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Celebrating Scottish Publisher Legacies at the Edinburgh Book Festival

The weekend saw the launch of the Edinburgh Book Festival 2020, an online pageant of literary events about the latest page-turners including several events by authors signed to Scottish publishers.

From Canongate to 404 Ink and other greats in between, publishers are essential to keeping the National Library of Scotland’s catalogue full of the latest literary talent for the public to view at  the Library. We’re missing the usual festivities at Edinburgh’s Charlotte Square this year but alongside a worldwide audience, we’ll be on the edge of our sofas delighting in the  restorative ability of books to make us all feel better.

The National Library of Scotland is Scotland’s Legal Deposit Library by which virtue, every book published in the UK and Ireland is safely preserved in a national library. Each Legal Deposit Library’s core collection is made up of books sent by publishers via the Agency for Legal Deposit Libraries, (not to be confused with Alexander McCall Smith’s No 1 Ladies Detective Agency). More publishers are starting to supply the British Library with eBook versions of their titles which can then be read online at our reading rooms. We receive more than 40,000 books every year representing the cultural output of the UK publishing industry. It’s certainly a squeeze, but as far as possible we seek to take in donations of the printed book by Scottish literary authors so that even where there’s an eBook, we can usually provide the original hardback or paperback. We’re the ultimate hoarders, hanging onto everything we’ve ever received but with good reason: to ensure a record of Scottish life is preserved for all time.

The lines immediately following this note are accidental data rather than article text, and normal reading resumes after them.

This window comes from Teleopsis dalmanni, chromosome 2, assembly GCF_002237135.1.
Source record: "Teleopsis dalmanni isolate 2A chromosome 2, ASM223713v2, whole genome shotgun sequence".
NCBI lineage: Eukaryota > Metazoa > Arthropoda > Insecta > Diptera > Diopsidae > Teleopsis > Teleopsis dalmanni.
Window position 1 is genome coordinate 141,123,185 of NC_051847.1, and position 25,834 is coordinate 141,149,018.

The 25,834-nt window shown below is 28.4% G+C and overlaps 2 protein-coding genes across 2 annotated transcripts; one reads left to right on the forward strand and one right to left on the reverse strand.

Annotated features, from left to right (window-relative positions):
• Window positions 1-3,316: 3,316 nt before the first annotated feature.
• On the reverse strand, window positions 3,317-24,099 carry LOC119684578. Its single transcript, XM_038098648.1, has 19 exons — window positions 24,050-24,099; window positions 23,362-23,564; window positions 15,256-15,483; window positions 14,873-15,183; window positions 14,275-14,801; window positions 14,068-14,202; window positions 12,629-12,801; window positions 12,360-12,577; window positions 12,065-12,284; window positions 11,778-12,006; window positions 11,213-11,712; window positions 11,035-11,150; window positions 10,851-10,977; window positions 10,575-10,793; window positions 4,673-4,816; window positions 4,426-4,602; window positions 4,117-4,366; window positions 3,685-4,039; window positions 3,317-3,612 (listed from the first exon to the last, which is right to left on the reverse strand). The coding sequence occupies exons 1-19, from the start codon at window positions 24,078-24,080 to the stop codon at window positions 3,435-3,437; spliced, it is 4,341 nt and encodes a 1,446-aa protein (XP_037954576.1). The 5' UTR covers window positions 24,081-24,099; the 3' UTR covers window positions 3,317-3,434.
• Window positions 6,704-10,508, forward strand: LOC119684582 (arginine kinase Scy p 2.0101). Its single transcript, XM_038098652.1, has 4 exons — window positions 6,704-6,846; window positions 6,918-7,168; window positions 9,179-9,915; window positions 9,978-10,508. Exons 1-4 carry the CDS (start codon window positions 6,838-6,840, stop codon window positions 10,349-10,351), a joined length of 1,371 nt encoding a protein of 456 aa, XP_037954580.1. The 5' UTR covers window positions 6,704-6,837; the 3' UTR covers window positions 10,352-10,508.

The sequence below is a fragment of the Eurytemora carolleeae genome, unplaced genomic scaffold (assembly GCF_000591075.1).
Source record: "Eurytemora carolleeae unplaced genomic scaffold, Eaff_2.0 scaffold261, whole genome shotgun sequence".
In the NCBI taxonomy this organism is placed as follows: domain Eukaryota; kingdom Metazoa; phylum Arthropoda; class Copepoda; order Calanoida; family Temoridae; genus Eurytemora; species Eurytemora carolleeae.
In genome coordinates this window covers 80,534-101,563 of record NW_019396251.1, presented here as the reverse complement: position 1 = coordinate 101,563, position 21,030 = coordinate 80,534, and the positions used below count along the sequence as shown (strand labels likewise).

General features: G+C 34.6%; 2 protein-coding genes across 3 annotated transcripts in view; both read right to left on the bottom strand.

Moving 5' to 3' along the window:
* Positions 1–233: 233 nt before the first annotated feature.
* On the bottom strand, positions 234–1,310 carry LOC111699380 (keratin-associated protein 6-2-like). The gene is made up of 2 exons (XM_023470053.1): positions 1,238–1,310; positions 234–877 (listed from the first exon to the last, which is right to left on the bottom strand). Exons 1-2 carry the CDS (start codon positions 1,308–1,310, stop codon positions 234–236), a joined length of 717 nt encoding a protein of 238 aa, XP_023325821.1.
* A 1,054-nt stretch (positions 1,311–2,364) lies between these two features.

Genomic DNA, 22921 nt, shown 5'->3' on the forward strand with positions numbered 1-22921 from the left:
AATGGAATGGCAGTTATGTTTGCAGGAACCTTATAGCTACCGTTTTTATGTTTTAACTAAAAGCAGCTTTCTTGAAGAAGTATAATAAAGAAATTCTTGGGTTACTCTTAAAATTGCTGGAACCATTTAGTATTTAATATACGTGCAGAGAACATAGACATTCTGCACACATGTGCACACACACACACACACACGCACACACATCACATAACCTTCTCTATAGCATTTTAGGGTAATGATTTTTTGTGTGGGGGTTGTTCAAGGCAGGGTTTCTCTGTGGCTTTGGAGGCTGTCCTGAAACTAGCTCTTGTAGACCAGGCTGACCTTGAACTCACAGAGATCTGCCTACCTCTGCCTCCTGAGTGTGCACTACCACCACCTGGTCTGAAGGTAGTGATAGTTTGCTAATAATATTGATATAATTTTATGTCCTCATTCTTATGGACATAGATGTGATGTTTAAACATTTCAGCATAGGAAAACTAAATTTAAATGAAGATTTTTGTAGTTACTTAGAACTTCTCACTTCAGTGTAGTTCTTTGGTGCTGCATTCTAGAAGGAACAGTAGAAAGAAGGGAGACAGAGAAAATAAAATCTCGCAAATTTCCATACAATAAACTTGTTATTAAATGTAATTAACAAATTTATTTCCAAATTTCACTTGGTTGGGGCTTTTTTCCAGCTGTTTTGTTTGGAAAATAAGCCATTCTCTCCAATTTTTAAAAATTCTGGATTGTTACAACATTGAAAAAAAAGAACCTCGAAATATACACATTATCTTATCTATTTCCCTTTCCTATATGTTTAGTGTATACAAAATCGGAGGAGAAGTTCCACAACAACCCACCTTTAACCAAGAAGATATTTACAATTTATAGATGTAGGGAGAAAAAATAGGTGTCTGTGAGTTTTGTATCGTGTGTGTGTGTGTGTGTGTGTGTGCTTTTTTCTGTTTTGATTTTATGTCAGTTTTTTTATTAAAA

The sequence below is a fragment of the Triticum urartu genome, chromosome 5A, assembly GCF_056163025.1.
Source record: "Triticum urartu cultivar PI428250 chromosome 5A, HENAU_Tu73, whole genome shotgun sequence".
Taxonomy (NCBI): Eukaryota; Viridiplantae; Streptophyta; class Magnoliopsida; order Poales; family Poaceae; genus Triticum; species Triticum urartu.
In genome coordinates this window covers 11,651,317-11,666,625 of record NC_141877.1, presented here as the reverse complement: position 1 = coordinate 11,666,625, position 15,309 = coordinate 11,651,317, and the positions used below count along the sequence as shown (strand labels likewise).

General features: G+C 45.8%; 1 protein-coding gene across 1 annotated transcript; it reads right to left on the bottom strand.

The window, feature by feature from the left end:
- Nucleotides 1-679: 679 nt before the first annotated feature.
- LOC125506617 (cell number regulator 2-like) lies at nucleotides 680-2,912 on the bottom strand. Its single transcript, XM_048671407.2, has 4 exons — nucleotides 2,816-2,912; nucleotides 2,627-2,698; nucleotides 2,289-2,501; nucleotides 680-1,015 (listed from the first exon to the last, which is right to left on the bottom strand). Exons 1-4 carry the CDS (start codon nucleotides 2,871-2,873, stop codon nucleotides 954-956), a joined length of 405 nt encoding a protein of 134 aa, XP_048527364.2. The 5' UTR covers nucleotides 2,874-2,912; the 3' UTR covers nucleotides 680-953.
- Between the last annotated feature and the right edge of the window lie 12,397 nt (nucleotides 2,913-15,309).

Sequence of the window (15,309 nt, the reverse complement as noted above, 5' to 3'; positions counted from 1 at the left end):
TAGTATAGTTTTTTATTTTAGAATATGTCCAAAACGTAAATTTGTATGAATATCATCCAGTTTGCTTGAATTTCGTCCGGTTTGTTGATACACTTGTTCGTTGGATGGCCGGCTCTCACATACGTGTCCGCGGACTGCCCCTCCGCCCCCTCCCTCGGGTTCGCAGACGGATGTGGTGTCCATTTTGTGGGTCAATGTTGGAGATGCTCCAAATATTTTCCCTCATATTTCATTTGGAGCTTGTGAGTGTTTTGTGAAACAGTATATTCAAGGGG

On the publisher’s side, Legal Deposit requires that a copy of each new title is sent to the Library. Relinquishing a free copy might seem an ask, especially when the Book Festival would usually be providing a significant source of financial revenue for publishers. Yet the trade-off works in publisher’s favour too; promoting both books and authors to the Library’s international membership.

Without being able to get our hands on any signed copies in the Book Tent this year, we can instead highlight a few of the events promoting the incredible work of Scottish publishers. For example:

  •  404 Ink are touting (free) tickets for events with Nadine Aisha Jassat, author of Let me tell you about this. The relatively recent publications of these bold literary innovators are a fantastic addition to the National Library providing a snapshot of Scotland’s independent publishing scene.
  • Birlinn are profiling the work of prolific political commentators including James Naughtie and off-setting that with music journalism (Stuart Cosgrove) and children’s illustration (Lari Don and Eilidh Muldoon).
  • Black & White Publishing will be showcasing the wares of national treasure Julia Donaldson alongside the latest offering from Scottish novelist-of-the-hour Kirsten Innes.
  • Several literary pickings are on offer from Canongate this year. Matt Haig’s new book The Midnight Library about the imaginative, life-giving qualities of the Library is on our watchlist! With contemporary fiction from authors Patience Agabi and Kathleen Jamie to boot.
  • Plus, Saraband showcase among others, works by Chitra Ramaswamy and Amanda Thomson.

Other Scottish presses also represented at the Edinburgh Book Festival 2020 include Charco, HappenStance and Red Squirrel. We’d love to ensure they all grace the Library’s bookshelves.

As explained in the Library’s online event ‘The Joy of Spines’, some of the most important books of the past few centuries sit on our shelves thanks to the wonder of Legal Deposit. Through publishers’ ongoing support, the most significant books discussed in future Book Festivals  may be inspired by this continuous celebration of Scottish publishing.